Innovative Drillbit Design Increases Average On-Bottom ROP by 39% and Saves PDC Energy 7.5 Rig Hours | Schlumberger
Case Study
Location
DJ Basin, Niobrara Shale, United States, North America, Onshore
Details

Challenge: Improve ROP in a vertical and curve section drilled in soft sandstone while maintaining toolface control and buildup rate (BUR).

Solution: Deploy a three-blade StingBlade conical diamond element bit with utility gauge pads to improve drilling and hydraulic efficiency as well as stabilization.

Results: 

  • Increased overall on-bottom ROP by 39.2%.
  • Decreased average footage required to slide by 30.6% per well.
  • Demonstrated enhanced BUR capability and toolface controllability compared with the baseline drill bit.
  • Saved PDC Energy 7.5 drilling hours.
Products Used

Innovative Drillbit Design Increases Average On-Bottom ROP by 39% and Saves PDC Energy 7.5 Rig Hours

Three-blade StingBlade bit with utility gauge pads improves ROP, steerability, and toolface control in Niobrara Shale vertical and curve drilling application

Enhance vertical and curve drilling in soft formation

Like most operators in the Denver-Julesburg basin of northeastern Colorado, PDC Energy is drilling horizontal wells targeting the Niobrara Shale. The formation above this target comprises sandstone and shale with unconfined compressive strength of less than 6,000 psi [41.4 MPa]. In the soft environment, instantaneous ROP can climb higher than 1,000 ft/h [305 m/h], and bit balling is a common performance limiter.

In previous wells drilled in the area, PDC Energy and other operators used bits with five blades and 19-mm PDC cutters. Regardless of the drillbit vendor, five-blade bits delivered suboptimal ROP because the design's high quantity of cutters limited the depth of cut, and its limited open-face volume and junk-slot area decreased formation evacuation efficiency.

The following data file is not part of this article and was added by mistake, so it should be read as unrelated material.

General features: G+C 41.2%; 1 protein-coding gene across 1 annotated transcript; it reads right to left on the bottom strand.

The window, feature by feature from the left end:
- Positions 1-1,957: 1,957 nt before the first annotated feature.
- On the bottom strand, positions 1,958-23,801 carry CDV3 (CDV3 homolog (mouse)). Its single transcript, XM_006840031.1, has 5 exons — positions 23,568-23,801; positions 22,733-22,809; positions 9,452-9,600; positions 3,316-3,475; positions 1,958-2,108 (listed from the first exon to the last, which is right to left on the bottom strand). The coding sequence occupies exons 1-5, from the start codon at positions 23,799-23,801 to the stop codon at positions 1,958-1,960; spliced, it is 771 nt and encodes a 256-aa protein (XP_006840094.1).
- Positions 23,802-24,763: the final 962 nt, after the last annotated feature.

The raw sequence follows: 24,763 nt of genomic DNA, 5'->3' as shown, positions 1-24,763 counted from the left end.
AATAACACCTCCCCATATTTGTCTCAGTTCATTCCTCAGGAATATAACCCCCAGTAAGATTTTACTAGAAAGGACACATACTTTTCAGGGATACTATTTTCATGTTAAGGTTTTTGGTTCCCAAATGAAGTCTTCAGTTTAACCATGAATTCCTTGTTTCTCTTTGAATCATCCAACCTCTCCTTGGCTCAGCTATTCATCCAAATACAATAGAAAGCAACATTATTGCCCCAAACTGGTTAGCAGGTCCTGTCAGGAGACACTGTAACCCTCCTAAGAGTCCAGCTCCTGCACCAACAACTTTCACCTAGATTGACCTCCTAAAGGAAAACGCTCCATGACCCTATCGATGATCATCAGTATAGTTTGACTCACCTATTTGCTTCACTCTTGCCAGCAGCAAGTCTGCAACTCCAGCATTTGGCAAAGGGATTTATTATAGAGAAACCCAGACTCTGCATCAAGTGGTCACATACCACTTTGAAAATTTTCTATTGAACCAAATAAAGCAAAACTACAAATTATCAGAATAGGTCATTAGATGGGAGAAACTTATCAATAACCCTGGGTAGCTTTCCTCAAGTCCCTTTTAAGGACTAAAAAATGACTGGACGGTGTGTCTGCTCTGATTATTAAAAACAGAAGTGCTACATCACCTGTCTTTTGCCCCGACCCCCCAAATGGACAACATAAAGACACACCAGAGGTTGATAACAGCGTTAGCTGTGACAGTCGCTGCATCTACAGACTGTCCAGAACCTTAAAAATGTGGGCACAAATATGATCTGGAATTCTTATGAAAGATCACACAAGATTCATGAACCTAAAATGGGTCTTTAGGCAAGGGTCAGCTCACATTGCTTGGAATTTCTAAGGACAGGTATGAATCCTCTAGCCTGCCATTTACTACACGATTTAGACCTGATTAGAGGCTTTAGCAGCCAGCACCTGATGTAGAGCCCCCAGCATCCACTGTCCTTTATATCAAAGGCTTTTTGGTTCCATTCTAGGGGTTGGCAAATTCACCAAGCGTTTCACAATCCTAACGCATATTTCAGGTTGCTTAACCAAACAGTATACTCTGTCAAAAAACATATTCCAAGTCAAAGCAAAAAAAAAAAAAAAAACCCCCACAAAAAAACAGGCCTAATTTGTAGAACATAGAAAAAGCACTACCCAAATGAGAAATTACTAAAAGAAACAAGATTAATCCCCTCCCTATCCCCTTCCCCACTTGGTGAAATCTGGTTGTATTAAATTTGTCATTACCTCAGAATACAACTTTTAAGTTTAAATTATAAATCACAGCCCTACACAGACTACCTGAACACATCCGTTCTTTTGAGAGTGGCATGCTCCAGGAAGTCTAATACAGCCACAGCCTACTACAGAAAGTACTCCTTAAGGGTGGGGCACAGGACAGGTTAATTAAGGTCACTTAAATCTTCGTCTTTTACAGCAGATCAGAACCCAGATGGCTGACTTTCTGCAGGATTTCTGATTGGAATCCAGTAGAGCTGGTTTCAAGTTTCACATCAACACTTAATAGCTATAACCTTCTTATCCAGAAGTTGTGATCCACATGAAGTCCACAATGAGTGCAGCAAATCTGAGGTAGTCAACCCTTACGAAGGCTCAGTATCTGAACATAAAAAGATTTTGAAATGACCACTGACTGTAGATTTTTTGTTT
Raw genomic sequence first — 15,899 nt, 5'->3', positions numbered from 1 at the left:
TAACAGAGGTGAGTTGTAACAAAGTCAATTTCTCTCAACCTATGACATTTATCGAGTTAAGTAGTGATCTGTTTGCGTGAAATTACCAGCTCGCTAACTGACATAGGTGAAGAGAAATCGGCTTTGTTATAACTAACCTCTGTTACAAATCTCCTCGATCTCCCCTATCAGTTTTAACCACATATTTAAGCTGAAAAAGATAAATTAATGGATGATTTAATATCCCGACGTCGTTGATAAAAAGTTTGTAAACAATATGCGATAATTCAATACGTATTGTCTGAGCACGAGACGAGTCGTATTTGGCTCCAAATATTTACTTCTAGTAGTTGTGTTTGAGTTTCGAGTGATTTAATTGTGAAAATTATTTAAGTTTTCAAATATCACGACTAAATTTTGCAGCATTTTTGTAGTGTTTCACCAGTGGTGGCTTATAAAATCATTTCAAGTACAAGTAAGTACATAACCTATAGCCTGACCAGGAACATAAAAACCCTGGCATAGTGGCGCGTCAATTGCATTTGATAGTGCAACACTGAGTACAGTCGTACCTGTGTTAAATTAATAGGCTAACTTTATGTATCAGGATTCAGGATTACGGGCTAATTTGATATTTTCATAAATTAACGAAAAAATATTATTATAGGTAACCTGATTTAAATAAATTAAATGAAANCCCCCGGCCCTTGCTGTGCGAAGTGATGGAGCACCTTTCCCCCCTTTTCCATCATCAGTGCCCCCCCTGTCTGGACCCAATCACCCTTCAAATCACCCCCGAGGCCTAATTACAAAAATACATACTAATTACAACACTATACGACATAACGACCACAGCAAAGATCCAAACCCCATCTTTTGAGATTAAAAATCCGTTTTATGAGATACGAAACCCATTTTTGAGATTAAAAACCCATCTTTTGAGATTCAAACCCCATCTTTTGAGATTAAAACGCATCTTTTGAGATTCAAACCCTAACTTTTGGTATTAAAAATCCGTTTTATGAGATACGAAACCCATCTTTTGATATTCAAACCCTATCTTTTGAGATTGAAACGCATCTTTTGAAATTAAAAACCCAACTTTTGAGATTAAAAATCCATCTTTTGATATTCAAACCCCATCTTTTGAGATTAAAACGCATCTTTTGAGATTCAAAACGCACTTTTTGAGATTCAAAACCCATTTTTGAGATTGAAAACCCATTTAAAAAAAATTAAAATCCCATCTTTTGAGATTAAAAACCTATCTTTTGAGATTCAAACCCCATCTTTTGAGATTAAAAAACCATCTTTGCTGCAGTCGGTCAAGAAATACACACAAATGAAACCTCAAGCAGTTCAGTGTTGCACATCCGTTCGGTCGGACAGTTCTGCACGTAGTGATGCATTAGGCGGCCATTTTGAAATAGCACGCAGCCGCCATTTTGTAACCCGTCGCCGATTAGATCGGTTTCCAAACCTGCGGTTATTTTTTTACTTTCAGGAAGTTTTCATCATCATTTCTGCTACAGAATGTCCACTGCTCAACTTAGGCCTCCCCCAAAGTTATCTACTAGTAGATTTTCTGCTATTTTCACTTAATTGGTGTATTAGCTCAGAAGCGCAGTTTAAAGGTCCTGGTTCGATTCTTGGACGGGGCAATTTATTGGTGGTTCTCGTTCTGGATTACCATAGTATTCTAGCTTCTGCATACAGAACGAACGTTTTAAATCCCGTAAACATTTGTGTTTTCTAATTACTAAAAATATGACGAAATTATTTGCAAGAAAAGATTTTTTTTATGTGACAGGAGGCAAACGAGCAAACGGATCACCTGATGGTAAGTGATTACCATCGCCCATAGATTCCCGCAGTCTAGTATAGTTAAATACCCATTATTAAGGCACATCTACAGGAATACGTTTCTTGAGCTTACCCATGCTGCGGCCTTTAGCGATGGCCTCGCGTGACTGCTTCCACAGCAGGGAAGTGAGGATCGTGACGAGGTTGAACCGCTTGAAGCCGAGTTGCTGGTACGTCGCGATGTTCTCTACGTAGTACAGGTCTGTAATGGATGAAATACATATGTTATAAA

The plan for PDC Energy's well included a 12 1/4-in surface section, 8 3/4-in intermediate vertical and curve section, and 6 1/8-in lateral. The intermediate interval was drilled in a single run with a steerable positive displacement motor (PDM). For the intermediate interval, PDC Energy sought a new drillbit solution that would increase drilling efficiency and overall ROP potential while maintaining durability to complete the interval and achieve the 8°/100-ft curve.

Image - The conventional five-blade PDC bit lacked the ROP potential needed by PDC Energy to drill the Niobrara Shale vertical and curve section.
The conventional five-blade PDC bit lacked the ROP potential needed by PDC Energy to drill the Niobrara Shale vertical and curve section.
Image - The new StingBlade bit design with utility gauge pads offered the durability and stability of a five-blade bit with the ROP capability of a three-blade bit.
The new StingBlade bit design with utility gauge pads offered the durability and stability of a five-blade bit with the ROP capability of a three-blade bit.

Customize a new StingBlade bit design with enhanced features